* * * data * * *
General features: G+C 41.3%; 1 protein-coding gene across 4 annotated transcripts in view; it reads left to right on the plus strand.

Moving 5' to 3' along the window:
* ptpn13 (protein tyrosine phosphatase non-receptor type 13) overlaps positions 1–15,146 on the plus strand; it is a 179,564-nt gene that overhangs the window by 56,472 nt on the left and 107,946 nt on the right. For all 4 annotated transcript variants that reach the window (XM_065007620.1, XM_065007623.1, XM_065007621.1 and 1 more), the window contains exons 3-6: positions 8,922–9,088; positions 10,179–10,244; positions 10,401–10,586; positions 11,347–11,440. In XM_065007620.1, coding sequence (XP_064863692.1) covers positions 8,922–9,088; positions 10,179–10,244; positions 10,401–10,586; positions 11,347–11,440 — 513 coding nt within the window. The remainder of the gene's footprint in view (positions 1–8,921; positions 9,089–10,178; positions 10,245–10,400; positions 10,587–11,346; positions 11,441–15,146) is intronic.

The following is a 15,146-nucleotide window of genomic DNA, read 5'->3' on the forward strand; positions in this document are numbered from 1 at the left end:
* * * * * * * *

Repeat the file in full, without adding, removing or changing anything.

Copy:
General features: G+C 41.3%; 1 protein-coding gene across 4 annotated transcripts in view; it reads left to right on the plus strand.

Moving 5' to 3' along the window:
* ptpn13 (protein tyrosine phosphatase non-receptor type 13) overlaps positions 1–15,146 on the plus strand; it is a 179,564-nt gene that overhangs the window by 56,472 nt on the left and 107,946 nt on the right. For all 4 annotated transcript variants that reach the window (XM_065007620.1, XM_065007623.1, XM_065007621.1 and 1 more), the window contains exons 3-6: positions 8,922–9,088; positions 10,179–10,244; positions 10,401–10,586; positions 11,347–11,440. In XM_065007620.1, coding sequence (XP_064863692.1) covers positions 8,922–9,088; positions 10,179–10,244; positions 10,401–10,586; positions 11,347–11,440 — 513 coding nt within the window. The remainder of the gene's footprint in view (positions 1–8,921; positions 9,089–10,178; positions 10,245–10,400; positions 10,587–11,346; positions 11,441–15,146) is intronic.

The following is a 15,146-nucleotide window of genomic DNA, read 5'->3' on the forward strand; positions in this document are numbered from 1 at the left end: